Cancer stem cells (CSC) have been identified in an increasing number of human malignancies, and their enhanced growth potential has suggested that they play a major role in disease initiation, maintenance, relapse and progression. We hypothesize that better understanding CSCs will ultimately improve long-term clinical outcomes and have begun to study CSC in pancreatic adenocarcinoma, a leading cause of cancer deaths. We have found that pancreatic cancer cells with increased tumorigenic potential express aldehyde dehydrogenase (ALDH), a detoxifying enzyme expressed by many normal stem cells. Moreover, ALDH+ cells express genes consistent with the epithelial-mesenchymal transition and are more invasive and migratory when compared to bulk tumor cells. We have also compared ALDH+ cells with CD44+CD24+ cells that have also been identified by others as pancreatic CSC and found that each phenotype marks distinct cell populations that are largely non- overlapping. Interestingly, each CSC population is equally capable of forming tumors, but ALDH+ cells are often more migratory and invasive. Based on these findings, we hypothesize that individual tumors contain distinct CSC populations that may or may not share specific functional properties. Moreover, these findings suggest that CSCs may vary amongst pancreatic tumors from different patients depending on their specific genetic mutations or stage of disease. Since the development of CSC targeting strategies requires their precise identification, it is imperative that the relationship between their phenotype and functional properties and the factors that influence this relationship are better understood. Moreover, it is likely that extracellular signals within the tumor microenvironment regulate CSC properties, but this is also poorly understood. We propose to address these questions and will: (1) Define the relationship between distinct CSC populations in pancreatic cancer;(2) Examine the cellular diversity of pancreatic CSC;and (3) Determine whether interactions between pancreatic CSCs and the extracellular matrix can serve as novel CSC targeting strategies.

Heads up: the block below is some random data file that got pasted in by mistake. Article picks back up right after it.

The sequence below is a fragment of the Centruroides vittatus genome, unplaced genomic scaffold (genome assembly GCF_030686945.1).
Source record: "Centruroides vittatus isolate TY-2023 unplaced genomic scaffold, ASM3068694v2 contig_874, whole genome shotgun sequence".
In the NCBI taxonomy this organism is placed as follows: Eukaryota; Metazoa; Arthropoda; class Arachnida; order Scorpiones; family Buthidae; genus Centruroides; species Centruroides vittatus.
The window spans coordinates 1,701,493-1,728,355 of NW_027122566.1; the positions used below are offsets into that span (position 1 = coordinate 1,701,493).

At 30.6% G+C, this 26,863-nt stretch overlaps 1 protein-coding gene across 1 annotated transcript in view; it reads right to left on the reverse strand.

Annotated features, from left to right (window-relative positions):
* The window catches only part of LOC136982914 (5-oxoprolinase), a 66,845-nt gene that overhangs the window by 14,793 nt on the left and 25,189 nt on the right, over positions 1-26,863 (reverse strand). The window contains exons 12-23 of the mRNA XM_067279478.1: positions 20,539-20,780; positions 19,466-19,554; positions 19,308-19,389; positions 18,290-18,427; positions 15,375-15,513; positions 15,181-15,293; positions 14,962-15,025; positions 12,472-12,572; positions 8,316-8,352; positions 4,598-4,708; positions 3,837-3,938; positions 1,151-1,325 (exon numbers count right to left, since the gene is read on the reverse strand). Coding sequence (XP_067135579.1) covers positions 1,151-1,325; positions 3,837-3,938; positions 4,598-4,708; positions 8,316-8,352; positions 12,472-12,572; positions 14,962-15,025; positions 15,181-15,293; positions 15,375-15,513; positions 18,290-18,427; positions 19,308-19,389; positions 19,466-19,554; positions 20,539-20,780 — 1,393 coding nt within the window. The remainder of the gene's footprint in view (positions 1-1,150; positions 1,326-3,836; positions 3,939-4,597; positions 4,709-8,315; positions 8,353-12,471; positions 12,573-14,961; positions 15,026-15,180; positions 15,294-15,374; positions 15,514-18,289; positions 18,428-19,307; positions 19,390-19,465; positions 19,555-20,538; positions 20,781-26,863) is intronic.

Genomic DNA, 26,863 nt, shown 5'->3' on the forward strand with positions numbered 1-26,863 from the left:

Several groups have identified pancreatic cancer stem cells with the increased tumorigenic and metastatic potential. We will determine whether these cells differ amongst individual patients and regulated by the tumor environment. These findings may improve the treatment and survival of patients with pancreatic carcinoma.
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